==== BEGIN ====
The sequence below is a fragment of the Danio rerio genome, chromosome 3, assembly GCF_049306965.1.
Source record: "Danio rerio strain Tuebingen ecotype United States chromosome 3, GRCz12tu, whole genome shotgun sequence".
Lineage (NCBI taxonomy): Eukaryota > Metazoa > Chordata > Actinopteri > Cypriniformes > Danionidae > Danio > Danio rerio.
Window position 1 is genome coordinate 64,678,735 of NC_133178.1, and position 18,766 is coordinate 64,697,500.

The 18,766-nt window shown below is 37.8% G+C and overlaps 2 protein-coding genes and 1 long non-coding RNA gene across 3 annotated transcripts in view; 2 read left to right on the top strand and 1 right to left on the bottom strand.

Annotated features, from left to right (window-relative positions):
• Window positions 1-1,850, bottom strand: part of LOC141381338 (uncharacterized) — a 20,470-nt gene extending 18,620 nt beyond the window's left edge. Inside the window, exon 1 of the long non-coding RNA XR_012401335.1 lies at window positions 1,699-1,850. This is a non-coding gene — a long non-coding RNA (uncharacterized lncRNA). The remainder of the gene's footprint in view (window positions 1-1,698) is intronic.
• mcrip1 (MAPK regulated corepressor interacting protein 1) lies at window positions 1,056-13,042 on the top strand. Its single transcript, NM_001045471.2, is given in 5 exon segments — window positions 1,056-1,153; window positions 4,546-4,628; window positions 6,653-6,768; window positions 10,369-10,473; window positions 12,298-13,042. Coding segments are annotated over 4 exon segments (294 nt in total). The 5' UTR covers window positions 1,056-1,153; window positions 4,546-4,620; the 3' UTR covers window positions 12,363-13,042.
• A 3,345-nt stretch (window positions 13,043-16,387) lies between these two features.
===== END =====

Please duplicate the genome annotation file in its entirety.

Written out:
The sequence below is a fragment of the Danio rerio genome, chromosome 3, assembly GCF_049306965.1.
Source record: "Danio rerio strain Tuebingen ecotype United States chromosome 3, GRCz12tu, whole genome shotgun sequence".
Lineage (NCBI taxonomy): Eukaryota > Metazoa > Chordata > Actinopteri > Cypriniformes > Danionidae > Danio > Danio rerio.
Window position 1 is genome coordinate 64,678,735 of NC_133178.1, and position 18,766 is coordinate 64,697,500.

The 18,766-nt window shown below is 37.8% G+C and overlaps 2 protein-coding genes and 1 long non-coding RNA gene across 3 annotated transcripts in view; 2 read left to right on the top strand and 1 right to left on the bottom strand.

Annotated features, from left to right (window-relative positions):
• Window positions 1-1,850, bottom strand: part of LOC141381338 (uncharacterized) — a 20,470-nt gene extending 18,620 nt beyond the window's left edge. Inside the window, exon 1 of the long non-coding RNA XR_012401335.1 lies at window positions 1,699-1,850. This is a non-coding gene — a long non-coding RNA (uncharacterized lncRNA). The remainder of the gene's footprint in view (window positions 1-1,698) is intronic.
• mcrip1 (MAPK regulated corepressor interacting protein 1) lies at window positions 1,056-13,042 on the top strand. Its single transcript, NM_001045471.2, is given in 5 exon segments — window positions 1,056-1,153; window positions 4,546-4,628; window positions 6,653-6,768; window positions 10,369-10,473; window positions 12,298-13,042. Coding segments are annotated over 4 exon segments (294 nt in total). The 5' UTR covers window positions 1,056-1,153; window positions 4,546-4,620; the 3' UTR covers window positions 12,363-13,042.
• A 3,345-nt stretch (window positions 13,043-16,387) lies between these two features.